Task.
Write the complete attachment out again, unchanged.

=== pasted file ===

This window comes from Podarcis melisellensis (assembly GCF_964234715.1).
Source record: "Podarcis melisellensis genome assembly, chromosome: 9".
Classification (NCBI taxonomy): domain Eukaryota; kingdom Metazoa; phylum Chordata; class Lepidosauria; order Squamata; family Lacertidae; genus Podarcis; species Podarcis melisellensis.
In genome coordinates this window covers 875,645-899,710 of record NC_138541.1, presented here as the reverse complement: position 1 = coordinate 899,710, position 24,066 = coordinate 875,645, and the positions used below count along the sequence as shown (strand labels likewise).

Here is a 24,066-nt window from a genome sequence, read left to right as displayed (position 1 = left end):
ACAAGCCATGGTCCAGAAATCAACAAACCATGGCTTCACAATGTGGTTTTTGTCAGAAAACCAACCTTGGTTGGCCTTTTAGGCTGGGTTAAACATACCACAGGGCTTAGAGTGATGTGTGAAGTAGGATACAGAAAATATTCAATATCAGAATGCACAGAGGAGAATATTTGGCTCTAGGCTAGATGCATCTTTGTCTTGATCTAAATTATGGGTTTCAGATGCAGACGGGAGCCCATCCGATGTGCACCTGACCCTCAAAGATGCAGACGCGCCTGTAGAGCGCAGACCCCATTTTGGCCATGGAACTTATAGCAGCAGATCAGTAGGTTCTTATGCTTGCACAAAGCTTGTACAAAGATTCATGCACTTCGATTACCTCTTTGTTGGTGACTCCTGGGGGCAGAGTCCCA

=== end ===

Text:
This window comes from Podarcis melisellensis (assembly GCF_964234715.1).
Source record: "Podarcis melisellensis genome assembly, chromosome: 9".
Classification (NCBI taxonomy): domain Eukaryota; kingdom Metazoa; phylum Chordata; class Lepidosauria; order Squamata; family Lacertidae; genus Podarcis; species Podarcis melisellensis.
In genome coordinates this window covers 875,645-899,710 of record NC_138541.1, presented here as the reverse complement: position 1 = coordinate 899,710, position 24,066 = coordinate 875,645, and the positions used below count along the sequence as shown (strand labels likewise).

Here is a 24,066-nt window from a genome sequence, read left to right as displayed (position 1 = left end):
ACAAGCCATGGTCCAGAAATCAACAAACCATGGCTTCACAATGTGGTTTTTGTCAGAAAACCAACCTTGGTTGGCCTTTTAGGCTGGGTTAAACATACCACAGGGCTTAGAGTGATGTGTGAAGTAGGATACAGAAAATATTCAATATCAGAATGCACAGAGGAGAATATTTGGCTCTAGGCTAGATGCATCTTTGTCTTGATCTAAATTATGGGTTTCAGATGCAGACGGGAGCCCATCCGATGTGCACCTGACCCTCAAAGATGCAGACGCGCCTGTAGAGCGCAGACCCCATTTTGGCCATGGAACTTATAGCAGCAGATCAGTAGGTTCTTATGCTTGCACAAAGCTTGTACAAAGATTCATGCACTTCGATTACCTCTTTGTTGGTGACTCCTGGGGGCAGAGTCCCA